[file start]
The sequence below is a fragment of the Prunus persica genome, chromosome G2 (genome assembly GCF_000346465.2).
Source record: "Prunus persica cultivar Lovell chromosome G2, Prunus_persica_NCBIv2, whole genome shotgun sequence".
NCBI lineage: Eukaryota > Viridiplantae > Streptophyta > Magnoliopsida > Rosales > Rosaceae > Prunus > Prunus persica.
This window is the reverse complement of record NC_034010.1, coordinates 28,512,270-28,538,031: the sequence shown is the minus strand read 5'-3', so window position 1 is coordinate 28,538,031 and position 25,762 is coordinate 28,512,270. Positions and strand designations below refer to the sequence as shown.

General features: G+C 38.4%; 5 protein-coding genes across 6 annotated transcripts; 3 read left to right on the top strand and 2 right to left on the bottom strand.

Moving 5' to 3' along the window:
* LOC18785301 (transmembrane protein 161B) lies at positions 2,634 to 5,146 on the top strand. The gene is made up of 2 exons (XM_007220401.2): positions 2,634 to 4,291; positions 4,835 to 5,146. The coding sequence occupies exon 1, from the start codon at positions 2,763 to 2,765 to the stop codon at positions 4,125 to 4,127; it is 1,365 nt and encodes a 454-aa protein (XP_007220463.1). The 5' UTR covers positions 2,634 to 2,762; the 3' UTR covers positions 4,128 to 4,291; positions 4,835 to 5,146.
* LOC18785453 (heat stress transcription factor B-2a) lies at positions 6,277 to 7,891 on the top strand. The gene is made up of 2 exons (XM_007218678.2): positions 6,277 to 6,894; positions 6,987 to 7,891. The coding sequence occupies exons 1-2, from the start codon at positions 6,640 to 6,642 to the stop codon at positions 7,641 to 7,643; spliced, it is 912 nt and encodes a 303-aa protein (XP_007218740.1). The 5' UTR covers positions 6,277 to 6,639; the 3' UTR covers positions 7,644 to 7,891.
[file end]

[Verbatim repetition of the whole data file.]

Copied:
The sequence below is a fragment of the Prunus persica genome, chromosome G2 (genome assembly GCF_000346465.2).
Source record: "Prunus persica cultivar Lovell chromosome G2, Prunus_persica_NCBIv2, whole genome shotgun sequence".
NCBI lineage: Eukaryota > Viridiplantae > Streptophyta > Magnoliopsida > Rosales > Rosaceae > Prunus > Prunus persica.
This window is the reverse complement of record NC_034010.1, coordinates 28,512,270-28,538,031: the sequence shown is the minus strand read 5'-3', so window position 1 is coordinate 28,538,031 and position 25,762 is coordinate 28,512,270. Positions and strand designations below refer to the sequence as shown.

General features: G+C 38.4%; 5 protein-coding genes across 6 annotated transcripts; 3 read left to right on the top strand and 2 right to left on the bottom strand.

Moving 5' to 3' along the window:
* LOC18785301 (transmembrane protein 161B) lies at positions 2,634 to 5,146 on the top strand. The gene is made up of 2 exons (XM_007220401.2): positions 2,634 to 4,291; positions 4,835 to 5,146. The coding sequence occupies exon 1, from the start codon at positions 2,763 to 2,765 to the stop codon at positions 4,125 to 4,127; it is 1,365 nt and encodes a 454-aa protein (XP_007220463.1). The 5' UTR covers positions 2,634 to 2,762; the 3' UTR covers positions 4,128 to 4,291; positions 4,835 to 5,146.
* LOC18785453 (heat stress transcription factor B-2a) lies at positions 6,277 to 7,891 on the top strand. The gene is made up of 2 exons (XM_007218678.2): positions 6,277 to 6,894; positions 6,987 to 7,891. The coding sequence occupies exons 1-2, from the start codon at positions 6,640 to 6,642 to the stop codon at positions 7,641 to 7,643; spliced, it is 912 nt and encodes a 303-aa protein (XP_007218740.1). The 5' UTR covers positions 6,277 to 6,639; the 3' UTR covers positions 7,644 to 7,891.